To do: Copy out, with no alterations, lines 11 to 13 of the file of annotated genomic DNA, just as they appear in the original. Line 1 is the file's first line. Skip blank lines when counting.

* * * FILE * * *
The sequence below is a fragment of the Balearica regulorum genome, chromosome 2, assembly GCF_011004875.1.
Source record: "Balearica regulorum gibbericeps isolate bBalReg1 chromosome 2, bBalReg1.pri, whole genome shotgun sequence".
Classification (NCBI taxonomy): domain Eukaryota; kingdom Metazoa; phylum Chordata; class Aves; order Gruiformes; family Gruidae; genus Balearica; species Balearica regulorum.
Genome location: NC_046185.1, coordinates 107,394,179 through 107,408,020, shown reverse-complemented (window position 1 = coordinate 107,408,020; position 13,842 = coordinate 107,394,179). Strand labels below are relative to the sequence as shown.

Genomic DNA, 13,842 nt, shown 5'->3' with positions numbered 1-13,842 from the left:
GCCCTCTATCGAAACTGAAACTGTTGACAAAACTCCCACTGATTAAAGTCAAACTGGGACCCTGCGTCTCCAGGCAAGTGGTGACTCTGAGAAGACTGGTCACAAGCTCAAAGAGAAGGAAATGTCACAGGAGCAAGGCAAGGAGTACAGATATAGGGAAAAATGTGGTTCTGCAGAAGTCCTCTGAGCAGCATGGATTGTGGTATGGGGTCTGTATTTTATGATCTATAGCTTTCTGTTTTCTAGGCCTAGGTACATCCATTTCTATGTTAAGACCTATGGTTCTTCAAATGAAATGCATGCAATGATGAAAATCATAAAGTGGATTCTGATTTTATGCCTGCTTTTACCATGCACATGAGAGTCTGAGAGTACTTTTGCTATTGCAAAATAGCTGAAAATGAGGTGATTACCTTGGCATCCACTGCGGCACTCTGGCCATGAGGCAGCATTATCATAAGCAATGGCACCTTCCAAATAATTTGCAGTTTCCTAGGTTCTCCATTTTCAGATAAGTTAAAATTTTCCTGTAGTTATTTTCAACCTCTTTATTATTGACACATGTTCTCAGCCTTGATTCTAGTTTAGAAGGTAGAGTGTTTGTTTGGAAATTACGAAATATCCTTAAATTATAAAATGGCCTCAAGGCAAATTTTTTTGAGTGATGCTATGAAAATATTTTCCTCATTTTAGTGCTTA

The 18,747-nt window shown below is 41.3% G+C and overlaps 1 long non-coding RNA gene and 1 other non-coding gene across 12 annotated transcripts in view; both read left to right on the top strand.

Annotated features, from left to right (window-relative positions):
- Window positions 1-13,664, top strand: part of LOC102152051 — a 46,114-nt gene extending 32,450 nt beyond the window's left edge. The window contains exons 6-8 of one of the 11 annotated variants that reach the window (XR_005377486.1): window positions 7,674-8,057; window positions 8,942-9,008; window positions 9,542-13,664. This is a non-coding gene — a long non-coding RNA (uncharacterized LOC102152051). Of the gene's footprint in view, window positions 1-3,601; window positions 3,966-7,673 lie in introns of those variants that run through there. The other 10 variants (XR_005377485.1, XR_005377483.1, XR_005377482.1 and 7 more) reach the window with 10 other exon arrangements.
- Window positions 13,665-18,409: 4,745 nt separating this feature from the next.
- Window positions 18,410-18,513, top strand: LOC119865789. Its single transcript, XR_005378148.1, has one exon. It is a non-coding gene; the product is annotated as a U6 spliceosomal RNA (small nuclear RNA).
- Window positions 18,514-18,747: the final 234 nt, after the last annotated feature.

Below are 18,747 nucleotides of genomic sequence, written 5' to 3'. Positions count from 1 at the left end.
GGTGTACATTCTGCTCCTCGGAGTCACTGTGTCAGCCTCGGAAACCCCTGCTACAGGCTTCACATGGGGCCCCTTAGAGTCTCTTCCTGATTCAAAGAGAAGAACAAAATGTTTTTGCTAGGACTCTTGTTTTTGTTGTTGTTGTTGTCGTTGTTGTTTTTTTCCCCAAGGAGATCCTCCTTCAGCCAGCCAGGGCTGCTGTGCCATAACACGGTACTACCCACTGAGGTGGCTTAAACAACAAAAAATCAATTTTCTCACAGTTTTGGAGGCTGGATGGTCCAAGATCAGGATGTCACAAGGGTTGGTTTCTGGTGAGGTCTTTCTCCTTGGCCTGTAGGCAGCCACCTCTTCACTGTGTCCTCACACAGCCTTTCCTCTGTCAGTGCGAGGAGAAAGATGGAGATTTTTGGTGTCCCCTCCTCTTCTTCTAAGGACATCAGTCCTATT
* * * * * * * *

- Window positions 18,410-18,513, top strand: LOC119865789. Its single transcript, XR_005378148.1, has one exon. It is a non-coding gene; the product is annotated as a U6 spliceosomal RNA (small nuclear RNA).
- Window positions 18,514-18,747: the final 234 nt, after the last annotated feature.

Below are 18,747 nucleotides of genomic sequence, written 5' to 3'. Positions count from 1 at the left end.